The University of Connecticut has announced a new stem cell research collaboration in the field of rare disease with Cheshire, Conn.-based Alexion Pharmaceuticals Inc. (NASDAQ: ALXN). The research collaboration will focus on the discovery and testing of therapeutic candidates to treat rare and disabling disorders for which there are currently no effective treatments.
The collaboration will expand on the work of David Goldhamer, professor of molecular and cell biology and associate director of the UConn Stem Cell Institute. Goldhamer has identified the offending progenitor cell type that drives the pathology of a group of diseases, and has developed physiologically relevant disease models. These models will be used to further understand the pathophysiology of these disorders, and to test potential therapeutics.
“This collaboration targets unmet medical needs for patients, while demonstrating the vitality of the life science community in Connecticut,” said Jeff Seemann, UConn’s vice president for research. “As part of Connecticut’s flagship public university and a top 20 public research institution, UConn’s faculty routinely offers tools and expertise that fuel the innovative needs of industry, and that are critically necessary to industry’s ability to succeed in today’s highly competitive global marketplace.”
UConn includes a vibrant, integrated academic medical center that is growing strongly in all three areas of its mission: academics, research, and clinical care. Alexion is a leading global biopharmaceutical company, based in Connecticut, with established expertise in the development and delivery of life-transforming therapies for patients with severe and life-threatening diseases.
“We are pleased to work with UConn on this promising program on behalf of patients with severe and rare disorders for which there are no effective treatment options,” said Martin Mackay, executive vice president and global head of R&D at Alexion. “We look forward to a highly interactive and collaborative process, utilizing UConn’s expertise and capacity to accelerate our efforts in this important area of research.”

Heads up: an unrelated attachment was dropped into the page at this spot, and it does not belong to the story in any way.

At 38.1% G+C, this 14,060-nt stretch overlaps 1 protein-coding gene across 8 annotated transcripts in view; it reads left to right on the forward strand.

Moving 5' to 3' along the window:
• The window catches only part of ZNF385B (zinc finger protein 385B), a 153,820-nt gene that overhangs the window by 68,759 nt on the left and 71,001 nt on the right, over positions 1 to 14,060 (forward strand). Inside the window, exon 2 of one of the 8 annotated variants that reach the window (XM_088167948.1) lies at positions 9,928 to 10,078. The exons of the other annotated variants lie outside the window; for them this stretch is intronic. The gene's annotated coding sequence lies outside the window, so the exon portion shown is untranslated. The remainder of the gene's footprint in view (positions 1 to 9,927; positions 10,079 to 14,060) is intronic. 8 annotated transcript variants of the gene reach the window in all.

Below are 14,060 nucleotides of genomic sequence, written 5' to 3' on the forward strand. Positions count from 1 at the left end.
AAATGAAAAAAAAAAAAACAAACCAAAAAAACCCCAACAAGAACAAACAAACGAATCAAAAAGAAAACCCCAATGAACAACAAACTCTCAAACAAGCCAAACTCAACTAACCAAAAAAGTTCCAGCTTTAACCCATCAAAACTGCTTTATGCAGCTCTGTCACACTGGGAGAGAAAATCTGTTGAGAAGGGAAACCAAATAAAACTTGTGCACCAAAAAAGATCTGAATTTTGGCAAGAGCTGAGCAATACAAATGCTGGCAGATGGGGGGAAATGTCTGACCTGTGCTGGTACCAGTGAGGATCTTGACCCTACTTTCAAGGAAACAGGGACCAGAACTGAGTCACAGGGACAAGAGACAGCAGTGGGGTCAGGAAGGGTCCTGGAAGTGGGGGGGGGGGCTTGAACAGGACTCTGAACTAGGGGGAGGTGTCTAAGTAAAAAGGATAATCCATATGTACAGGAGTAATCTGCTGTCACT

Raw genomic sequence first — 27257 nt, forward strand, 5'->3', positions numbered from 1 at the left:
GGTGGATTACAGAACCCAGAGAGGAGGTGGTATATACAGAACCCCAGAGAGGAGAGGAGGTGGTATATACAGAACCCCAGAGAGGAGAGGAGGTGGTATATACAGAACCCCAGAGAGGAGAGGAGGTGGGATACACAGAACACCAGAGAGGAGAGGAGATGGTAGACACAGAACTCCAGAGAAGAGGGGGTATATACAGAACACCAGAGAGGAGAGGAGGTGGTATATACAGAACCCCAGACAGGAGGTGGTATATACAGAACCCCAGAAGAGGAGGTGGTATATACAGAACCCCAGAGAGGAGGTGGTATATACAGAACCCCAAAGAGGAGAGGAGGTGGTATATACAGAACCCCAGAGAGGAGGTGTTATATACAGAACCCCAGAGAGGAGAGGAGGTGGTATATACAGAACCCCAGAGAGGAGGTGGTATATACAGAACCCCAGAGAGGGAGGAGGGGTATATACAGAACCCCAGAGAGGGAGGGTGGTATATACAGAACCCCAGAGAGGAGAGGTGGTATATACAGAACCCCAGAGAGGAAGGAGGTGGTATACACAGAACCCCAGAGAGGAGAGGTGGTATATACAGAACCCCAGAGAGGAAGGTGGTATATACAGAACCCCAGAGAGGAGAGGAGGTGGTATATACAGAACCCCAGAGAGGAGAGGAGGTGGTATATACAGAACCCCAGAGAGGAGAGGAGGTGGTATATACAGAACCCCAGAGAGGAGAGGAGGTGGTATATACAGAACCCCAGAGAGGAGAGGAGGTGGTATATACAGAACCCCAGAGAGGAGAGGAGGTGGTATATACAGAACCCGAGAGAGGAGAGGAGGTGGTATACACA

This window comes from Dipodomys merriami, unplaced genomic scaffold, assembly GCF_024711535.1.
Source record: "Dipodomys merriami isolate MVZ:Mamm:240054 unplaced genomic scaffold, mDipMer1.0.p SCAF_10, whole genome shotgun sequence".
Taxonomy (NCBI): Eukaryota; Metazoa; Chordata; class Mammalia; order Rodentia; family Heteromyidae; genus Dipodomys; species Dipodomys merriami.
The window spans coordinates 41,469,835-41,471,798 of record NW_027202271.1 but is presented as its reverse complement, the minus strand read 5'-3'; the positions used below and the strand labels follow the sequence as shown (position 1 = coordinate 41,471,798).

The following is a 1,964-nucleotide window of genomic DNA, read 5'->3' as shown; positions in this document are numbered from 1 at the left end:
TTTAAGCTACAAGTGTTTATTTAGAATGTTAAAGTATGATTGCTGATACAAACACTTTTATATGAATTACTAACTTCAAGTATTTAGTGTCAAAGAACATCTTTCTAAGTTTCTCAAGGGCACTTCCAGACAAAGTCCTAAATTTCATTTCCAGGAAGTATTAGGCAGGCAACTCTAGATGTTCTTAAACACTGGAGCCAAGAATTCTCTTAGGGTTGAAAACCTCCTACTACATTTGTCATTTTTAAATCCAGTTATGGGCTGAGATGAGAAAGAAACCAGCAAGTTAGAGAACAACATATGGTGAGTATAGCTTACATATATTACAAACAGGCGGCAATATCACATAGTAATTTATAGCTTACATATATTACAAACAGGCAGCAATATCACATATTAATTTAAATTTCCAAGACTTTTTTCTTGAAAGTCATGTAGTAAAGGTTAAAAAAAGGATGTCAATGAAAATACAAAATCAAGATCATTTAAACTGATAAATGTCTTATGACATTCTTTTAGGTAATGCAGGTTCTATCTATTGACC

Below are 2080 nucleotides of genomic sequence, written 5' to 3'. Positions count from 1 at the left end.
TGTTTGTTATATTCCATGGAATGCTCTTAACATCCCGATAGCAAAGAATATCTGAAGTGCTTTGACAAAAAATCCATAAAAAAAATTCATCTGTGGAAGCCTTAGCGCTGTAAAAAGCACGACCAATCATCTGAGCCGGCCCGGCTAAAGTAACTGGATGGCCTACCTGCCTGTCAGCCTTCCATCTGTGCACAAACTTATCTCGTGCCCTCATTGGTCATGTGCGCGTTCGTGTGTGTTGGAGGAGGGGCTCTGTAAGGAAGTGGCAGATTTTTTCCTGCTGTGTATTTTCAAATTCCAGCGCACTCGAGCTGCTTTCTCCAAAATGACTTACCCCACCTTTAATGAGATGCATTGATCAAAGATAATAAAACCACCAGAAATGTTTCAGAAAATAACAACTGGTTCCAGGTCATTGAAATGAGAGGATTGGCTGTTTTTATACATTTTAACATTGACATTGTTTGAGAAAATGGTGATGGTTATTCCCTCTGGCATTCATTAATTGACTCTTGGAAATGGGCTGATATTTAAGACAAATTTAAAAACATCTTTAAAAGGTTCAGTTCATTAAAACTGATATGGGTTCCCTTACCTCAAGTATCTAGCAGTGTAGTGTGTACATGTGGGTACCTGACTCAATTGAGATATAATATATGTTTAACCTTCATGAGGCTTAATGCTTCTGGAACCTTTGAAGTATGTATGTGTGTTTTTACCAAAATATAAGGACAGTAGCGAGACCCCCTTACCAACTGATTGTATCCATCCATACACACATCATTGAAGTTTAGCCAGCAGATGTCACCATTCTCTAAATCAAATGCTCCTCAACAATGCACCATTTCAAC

This is a meaningful development under the Connecticut Regenerative Medicine Research Grants Program, and a significant collaboration between UConn and a leading life sciences company. The state program was enacted to position Connecticut at the forefront of this promising field of medical science, and has provided world-class stem cell research capacity at UConn. The work to be performed will support both the research interests of Alexion and the education of a new generation of life scientists, as students, graduate students, and post-doctoral researchers will participate under Goldhamer’s direction.
“Our collaboration with Alexion will provide an exciting opportunity for important research in debilitating rare diseases, and is well aligned with the goals of Next Generation Connecticut, the state’s plan to expand educational opportunities, research, and innovation in science, technology, engineering, and math (STEM) over the next decade,” said UConn President Susan Herbst.
Alexion is a global biopharmaceutical company focused on developing and delivering life-transforming therapies for patients with severe and life-threatening diseases. It was established in the U.S. in 1992, and the company’s current global headquarters and research operations are in Cheshire, Conn. Alexion’s more than 2,200 employees serve patients in nearly 50 countries. The company plans to move its global headquarters to New Haven, Conn. in 2015.
Connecticut was one of the first states to fund stem cell research. UConn faculty and spin-out companies have been awarded $37.25 million since the state stem cell funding program was launched in 2006.
Story courtesy of UConn Today